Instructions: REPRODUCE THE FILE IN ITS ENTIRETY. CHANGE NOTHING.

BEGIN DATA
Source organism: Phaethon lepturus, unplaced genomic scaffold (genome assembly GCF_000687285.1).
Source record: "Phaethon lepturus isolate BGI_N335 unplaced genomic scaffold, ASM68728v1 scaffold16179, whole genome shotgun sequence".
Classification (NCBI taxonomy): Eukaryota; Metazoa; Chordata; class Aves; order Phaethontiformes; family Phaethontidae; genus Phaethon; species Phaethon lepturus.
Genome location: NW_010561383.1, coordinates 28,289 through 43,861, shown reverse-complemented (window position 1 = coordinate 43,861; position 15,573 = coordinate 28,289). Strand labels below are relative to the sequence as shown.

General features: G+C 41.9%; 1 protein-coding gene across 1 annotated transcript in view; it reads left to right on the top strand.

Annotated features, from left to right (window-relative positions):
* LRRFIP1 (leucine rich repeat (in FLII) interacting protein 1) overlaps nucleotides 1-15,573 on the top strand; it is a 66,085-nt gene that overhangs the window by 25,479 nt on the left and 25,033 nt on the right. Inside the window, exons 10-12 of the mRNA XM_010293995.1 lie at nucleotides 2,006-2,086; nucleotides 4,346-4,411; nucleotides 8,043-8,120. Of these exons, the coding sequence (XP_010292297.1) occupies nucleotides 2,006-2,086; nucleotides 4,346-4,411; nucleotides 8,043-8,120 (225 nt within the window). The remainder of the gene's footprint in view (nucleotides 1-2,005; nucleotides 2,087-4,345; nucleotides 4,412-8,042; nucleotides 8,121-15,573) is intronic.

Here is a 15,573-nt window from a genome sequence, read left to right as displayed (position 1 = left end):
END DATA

Source organism: Phaethon lepturus, unplaced genomic scaffold (genome assembly GCF_000687285.1).
Source record: "Phaethon lepturus isolate BGI_N335 unplaced genomic scaffold, ASM68728v1 scaffold16179, whole genome shotgun sequence".
Classification (NCBI taxonomy): Eukaryota; Metazoa; Chordata; class Aves; order Phaethontiformes; family Phaethontidae; genus Phaethon; species Phaethon lepturus.
Genome location: NW_010561383.1, coordinates 28,289 through 43,861, shown reverse-complemented (window position 1 = coordinate 43,861; position 15,573 = coordinate 28,289). Strand labels below are relative to the sequence as shown.

General features: G+C 41.9%; 1 protein-coding gene across 1 annotated transcript in view; it reads left to right on the top strand.

Annotated features, from left to right (window-relative positions):
* LRRFIP1 (leucine rich repeat (in FLII) interacting protein 1) overlaps nucleotides 1-15,573 on the top strand; it is a 66,085-nt gene that overhangs the window by 25,479 nt on the left and 25,033 nt on the right. Inside the window, exons 10-12 of the mRNA XM_010293995.1 lie at nucleotides 2,006-2,086; nucleotides 4,346-4,411; nucleotides 8,043-8,120. Of these exons, the coding sequence (XP_010292297.1) occupies nucleotides 2,006-2,086; nucleotides 4,346-4,411; nucleotides 8,043-8,120 (225 nt within the window). The remainder of the gene's footprint in view (nucleotides 1-2,005; nucleotides 2,087-4,345; nucleotides 4,412-8,042; nucleotides 8,121-15,573) is intronic.

Here is a 15,573-nt window from a genome sequence, read left to right as displayed (position 1 = left end):